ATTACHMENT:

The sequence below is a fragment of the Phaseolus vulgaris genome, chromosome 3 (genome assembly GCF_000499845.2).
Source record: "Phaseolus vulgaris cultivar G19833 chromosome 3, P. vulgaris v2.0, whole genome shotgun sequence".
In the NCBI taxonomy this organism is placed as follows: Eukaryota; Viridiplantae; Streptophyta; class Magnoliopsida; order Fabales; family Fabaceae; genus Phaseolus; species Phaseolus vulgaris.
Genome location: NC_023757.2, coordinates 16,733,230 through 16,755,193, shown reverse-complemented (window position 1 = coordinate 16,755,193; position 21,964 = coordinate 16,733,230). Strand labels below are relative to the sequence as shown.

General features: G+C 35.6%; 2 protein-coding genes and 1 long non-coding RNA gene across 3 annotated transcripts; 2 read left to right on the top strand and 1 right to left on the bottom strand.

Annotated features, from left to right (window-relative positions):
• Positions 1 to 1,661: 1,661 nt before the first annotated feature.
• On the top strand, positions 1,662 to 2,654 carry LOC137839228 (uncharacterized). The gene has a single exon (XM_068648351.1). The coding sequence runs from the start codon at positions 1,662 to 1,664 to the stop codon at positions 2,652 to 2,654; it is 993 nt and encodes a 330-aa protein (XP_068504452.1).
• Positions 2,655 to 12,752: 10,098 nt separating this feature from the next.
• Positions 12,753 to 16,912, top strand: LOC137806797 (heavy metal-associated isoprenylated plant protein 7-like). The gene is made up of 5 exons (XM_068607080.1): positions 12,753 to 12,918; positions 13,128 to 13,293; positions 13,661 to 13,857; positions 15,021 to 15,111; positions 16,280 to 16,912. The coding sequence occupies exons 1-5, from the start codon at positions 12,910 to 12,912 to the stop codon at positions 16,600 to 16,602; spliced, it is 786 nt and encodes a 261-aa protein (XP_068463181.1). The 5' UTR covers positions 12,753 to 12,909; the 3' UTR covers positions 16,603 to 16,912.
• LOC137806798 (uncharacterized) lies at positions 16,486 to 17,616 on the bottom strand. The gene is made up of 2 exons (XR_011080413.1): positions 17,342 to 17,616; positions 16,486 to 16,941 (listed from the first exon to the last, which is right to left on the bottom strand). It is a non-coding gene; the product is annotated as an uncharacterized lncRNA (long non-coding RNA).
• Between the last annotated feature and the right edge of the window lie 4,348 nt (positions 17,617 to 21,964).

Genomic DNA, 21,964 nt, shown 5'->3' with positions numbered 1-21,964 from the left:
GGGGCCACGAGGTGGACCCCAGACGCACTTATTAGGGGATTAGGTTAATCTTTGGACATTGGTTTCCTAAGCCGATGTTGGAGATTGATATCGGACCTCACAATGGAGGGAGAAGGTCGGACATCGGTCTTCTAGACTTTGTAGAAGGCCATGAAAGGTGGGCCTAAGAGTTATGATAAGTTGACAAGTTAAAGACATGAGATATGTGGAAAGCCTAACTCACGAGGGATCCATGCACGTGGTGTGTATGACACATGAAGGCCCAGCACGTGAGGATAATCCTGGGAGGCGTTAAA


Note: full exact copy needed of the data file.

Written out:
The sequence below is a fragment of the Phaseolus vulgaris genome, chromosome 3 (genome assembly GCF_000499845.2).
Source record: "Phaseolus vulgaris cultivar G19833 chromosome 3, P. vulgaris v2.0, whole genome shotgun sequence".
In the NCBI taxonomy this organism is placed as follows: Eukaryota; Viridiplantae; Streptophyta; class Magnoliopsida; order Fabales; family Fabaceae; genus Phaseolus; species Phaseolus vulgaris.
Genome location: NC_023757.2, coordinates 16,733,230 through 16,755,193, shown reverse-complemented (window position 1 = coordinate 16,755,193; position 21,964 = coordinate 16,733,230). Strand labels below are relative to the sequence as shown.

General features: G+C 35.6%; 2 protein-coding genes and 1 long non-coding RNA gene across 3 annotated transcripts; 2 read left to right on the top strand and 1 right to left on the bottom strand.

Annotated features, from left to right (window-relative positions):
• Positions 1 to 1,661: 1,661 nt before the first annotated feature.
• On the top strand, positions 1,662 to 2,654 carry LOC137839228 (uncharacterized). The gene has a single exon (XM_068648351.1). The coding sequence runs from the start codon at positions 1,662 to 1,664 to the stop codon at positions 2,652 to 2,654; it is 993 nt and encodes a 330-aa protein (XP_068504452.1).
• Positions 2,655 to 12,752: 10,098 nt separating this feature from the next.
• Positions 12,753 to 16,912, top strand: LOC137806797 (heavy metal-associated isoprenylated plant protein 7-like). The gene is made up of 5 exons (XM_068607080.1): positions 12,753 to 12,918; positions 13,128 to 13,293; positions 13,661 to 13,857; positions 15,021 to 15,111; positions 16,280 to 16,912. The coding sequence occupies exons 1-5, from the start codon at positions 12,910 to 12,912 to the stop codon at positions 16,600 to 16,602; spliced, it is 786 nt and encodes a 261-aa protein (XP_068463181.1). The 5' UTR covers positions 12,753 to 12,909; the 3' UTR covers positions 16,603 to 16,912.
• LOC137806798 (uncharacterized) lies at positions 16,486 to 17,616 on the bottom strand. The gene is made up of 2 exons (XR_011080413.1): positions 17,342 to 17,616; positions 16,486 to 16,941 (listed from the first exon to the last, which is right to left on the bottom strand). It is a non-coding gene; the product is annotated as an uncharacterized lncRNA (long non-coding RNA).
• Between the last annotated feature and the right edge of the window lie 4,348 nt (positions 17,617 to 21,964).

Genomic DNA, 21,964 nt, shown 5'->3' with positions numbered 1-21,964 from the left:
GGGGCCACGAGGTGGACCCCAGACGCACTTATTAGGGGATTAGGTTAATCTTTGGACATTGGTTTCCTAAGCCGATGTTGGAGATTGATATCGGACCTCACAATGGAGGGAGAAGGTCGGACATCGGTCTTCTAGACTTTGTAGAAGGCCATGAAAGGTGGGCCTAAGAGTTATGATAAGTTGACAAGTTAAAGACATGAGATATGTGGAAAGCCTAACTCACGAGGGATCCATGCACGTGGTGTGTATGACACATGAAGGCCCAGCACGTGAGGATAATCCTGGGAGGCGTTAAA